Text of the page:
Dietary Interventions to Treat Type 2 Diabetes in Adults with a Goal of Remission: An Expert Consensus Statement from the American College of Lifestyle Medicine

Richard M. Rosenfeld, MD, MPH, MBA, John H. Kelly, MD, MPH, Monica Agarwal,MD, MEHP, FACE, Karen Aspry, MD, MS, FACC, Ted Barnett, MD, FACLM, Brenda C. Davis, RD, Denise Fields, PharmD, BC-ADM, FASHP, Trudy Gaillard, PhD, RN, CDCES, FAHA, Mahima Gulati, MD, MSc, George E. Guthrie, MD, MPH, CDE, CNS, FACLM, FAAFP, Denee J. Moore, MD, Gunadhar Panigrahi, MD, FACC, Amy Rothberg, MD, PhD, Deepa V. Sannidhi, MD, Lorraine Weatherspoon, PhD, RDN, Kaitlyn Pauly, MS, RDN, Micaela C. Karlsen, PhD, MSPH

The American College of Lifestyle Medicine has released an expert consensus statement to assist clinicians in achieving remission of type 2 diabetes in adults using diet as a primary intervention. The expert consensus statement is endorsed by the American Association of Clinical Endocrinology (AACE), supported by the Academy of Nutrition and Dietetics (AND) and co-sponsored by the Endocrine Society.


The objective of this Expert Consensus Statement is to assist clinicians in achieving remission of type 2 diabetes (T2D) in adults using diet as a primary intervention. Evidence-informed statements agreed upon by a multi-disciplinary panel of expert healthcare professionals were used.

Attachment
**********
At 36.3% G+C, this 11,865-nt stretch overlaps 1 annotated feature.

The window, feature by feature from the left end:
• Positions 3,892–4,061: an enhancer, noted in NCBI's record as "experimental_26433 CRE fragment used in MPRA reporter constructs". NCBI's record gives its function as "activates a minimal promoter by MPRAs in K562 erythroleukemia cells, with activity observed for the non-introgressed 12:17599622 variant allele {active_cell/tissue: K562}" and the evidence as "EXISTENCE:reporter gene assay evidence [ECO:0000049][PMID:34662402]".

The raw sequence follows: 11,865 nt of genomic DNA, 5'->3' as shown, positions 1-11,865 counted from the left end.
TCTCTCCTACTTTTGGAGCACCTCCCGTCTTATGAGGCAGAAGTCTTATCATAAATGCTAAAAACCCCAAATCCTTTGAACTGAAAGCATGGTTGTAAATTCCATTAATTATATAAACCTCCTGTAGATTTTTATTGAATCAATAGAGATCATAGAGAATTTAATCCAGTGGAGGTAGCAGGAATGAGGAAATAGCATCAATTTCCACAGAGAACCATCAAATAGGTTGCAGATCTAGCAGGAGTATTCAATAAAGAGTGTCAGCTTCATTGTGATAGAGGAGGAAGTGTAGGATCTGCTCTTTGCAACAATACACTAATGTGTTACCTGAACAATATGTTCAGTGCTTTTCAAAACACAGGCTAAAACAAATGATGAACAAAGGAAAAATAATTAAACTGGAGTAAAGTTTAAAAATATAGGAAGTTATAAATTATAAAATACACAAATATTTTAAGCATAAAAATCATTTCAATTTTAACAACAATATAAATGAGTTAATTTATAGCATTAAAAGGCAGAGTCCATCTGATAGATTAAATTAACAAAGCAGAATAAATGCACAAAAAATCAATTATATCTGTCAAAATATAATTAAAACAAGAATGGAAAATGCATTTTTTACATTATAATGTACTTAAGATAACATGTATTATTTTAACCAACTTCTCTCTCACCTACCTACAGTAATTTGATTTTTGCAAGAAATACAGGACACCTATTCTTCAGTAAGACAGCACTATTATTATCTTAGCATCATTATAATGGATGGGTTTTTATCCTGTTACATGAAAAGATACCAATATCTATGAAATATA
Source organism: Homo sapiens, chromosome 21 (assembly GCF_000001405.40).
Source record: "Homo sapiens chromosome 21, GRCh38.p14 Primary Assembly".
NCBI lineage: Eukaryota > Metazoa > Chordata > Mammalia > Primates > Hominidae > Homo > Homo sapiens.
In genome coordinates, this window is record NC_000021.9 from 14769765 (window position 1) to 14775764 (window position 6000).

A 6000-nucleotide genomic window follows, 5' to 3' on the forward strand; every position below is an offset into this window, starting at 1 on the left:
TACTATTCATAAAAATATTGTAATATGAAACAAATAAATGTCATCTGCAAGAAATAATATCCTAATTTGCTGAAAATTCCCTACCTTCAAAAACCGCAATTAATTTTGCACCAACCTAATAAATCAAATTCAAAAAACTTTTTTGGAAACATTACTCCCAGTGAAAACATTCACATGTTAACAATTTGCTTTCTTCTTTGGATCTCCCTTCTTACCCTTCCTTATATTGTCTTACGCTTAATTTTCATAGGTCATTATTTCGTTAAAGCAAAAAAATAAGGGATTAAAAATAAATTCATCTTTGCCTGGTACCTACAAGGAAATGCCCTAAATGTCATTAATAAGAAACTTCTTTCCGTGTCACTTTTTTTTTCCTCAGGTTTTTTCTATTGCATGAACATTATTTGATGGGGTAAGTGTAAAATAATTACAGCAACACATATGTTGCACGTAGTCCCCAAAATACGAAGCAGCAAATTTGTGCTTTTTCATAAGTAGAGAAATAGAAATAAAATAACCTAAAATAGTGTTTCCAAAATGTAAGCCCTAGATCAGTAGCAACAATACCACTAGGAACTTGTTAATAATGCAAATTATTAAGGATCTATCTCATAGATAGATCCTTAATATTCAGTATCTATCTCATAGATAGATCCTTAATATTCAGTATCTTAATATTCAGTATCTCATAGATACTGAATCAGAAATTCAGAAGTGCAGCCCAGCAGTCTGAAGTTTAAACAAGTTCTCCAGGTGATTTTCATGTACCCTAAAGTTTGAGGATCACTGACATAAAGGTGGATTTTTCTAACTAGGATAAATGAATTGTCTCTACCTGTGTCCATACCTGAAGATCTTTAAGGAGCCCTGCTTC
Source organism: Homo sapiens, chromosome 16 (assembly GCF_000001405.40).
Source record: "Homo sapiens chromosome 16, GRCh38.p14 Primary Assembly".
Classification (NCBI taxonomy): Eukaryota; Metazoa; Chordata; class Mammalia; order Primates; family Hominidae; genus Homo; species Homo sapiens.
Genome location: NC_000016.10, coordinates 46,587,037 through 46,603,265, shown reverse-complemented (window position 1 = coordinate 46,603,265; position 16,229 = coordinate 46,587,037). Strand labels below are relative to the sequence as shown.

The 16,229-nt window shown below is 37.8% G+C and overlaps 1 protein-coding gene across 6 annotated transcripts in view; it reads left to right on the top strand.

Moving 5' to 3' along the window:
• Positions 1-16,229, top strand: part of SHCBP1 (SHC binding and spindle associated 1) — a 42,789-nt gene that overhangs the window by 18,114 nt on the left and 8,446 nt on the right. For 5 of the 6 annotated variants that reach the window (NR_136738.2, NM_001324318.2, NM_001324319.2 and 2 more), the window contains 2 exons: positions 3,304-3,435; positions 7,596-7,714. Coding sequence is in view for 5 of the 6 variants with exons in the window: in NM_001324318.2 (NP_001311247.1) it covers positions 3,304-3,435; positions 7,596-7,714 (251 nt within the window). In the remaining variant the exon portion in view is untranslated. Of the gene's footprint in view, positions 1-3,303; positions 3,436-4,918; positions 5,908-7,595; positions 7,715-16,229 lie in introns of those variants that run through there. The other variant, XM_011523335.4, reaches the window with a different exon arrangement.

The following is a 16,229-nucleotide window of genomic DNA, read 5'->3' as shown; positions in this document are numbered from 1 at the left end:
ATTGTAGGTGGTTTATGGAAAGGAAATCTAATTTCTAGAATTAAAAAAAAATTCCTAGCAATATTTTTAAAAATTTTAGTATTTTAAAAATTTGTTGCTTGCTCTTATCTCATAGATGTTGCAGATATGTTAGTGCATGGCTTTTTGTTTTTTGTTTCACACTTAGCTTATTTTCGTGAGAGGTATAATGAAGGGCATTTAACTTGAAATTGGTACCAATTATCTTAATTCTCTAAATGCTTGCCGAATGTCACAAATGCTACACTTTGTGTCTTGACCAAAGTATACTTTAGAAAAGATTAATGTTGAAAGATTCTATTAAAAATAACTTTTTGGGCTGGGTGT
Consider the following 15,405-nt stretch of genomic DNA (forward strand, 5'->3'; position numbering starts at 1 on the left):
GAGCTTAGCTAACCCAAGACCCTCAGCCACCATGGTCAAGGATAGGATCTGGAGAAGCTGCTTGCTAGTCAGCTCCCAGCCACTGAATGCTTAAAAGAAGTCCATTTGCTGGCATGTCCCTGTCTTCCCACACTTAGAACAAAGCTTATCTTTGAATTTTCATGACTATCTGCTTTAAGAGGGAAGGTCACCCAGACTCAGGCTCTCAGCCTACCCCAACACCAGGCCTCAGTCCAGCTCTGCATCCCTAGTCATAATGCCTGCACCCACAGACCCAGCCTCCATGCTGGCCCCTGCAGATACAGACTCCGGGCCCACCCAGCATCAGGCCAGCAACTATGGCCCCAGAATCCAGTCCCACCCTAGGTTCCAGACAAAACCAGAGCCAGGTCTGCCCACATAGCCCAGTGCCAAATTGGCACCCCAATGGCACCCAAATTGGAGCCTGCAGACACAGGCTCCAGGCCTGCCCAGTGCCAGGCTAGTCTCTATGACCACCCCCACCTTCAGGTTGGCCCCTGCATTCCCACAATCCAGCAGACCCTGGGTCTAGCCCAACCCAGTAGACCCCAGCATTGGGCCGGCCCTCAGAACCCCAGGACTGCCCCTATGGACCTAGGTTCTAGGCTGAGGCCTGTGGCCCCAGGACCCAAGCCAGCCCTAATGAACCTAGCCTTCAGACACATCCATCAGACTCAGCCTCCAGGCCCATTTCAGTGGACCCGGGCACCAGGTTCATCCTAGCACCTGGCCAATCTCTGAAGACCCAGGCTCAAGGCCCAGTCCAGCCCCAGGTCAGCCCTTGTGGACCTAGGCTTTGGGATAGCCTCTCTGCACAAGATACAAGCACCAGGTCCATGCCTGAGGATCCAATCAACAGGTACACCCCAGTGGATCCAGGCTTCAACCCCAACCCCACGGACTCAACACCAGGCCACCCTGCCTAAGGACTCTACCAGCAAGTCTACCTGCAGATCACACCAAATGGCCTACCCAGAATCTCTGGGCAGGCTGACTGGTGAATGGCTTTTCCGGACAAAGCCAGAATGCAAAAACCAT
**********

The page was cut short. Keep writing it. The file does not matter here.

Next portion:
The expert panel identified 131 candidate consensus statements that focused on addressing the following high-yield topics: (1) definitions and basic concepts; (2) diet and remission of T2D; (3) dietary specifics and types of diets; (4) adjuvant and alternative interventions; (5) support, monitoring, and adherence to therapy; (6) weight loss; and (7) payment and policy. After 4 iterations of the Delphi survey and removal of duplicative statements, 69 statements met the criteria for consensus, 5 were designated as near consensus, and 60 were designated as no consensus. In addition, the consensus was reached on the following key issues: (a) Remission of T2D should be defined as HbA1c <6.5% for at least 3 months with no surgery, devices, or active pharmacologic therapy for the specific purpose of lowering blood glucose; (b) diet as a primary intervention for T2D can achieve remission in many adults with T2D and is related to the intensity of the intervention; and (c) diet as a primary intervention for T2D is most effective in achieving remission when emphasizing whole, plant-based foods with minimal consumption of meat and other animal products. Many additional statements that achieved consensus are highlighted in a tabular presentation in the manuscript and elaborated upon in the discussion section.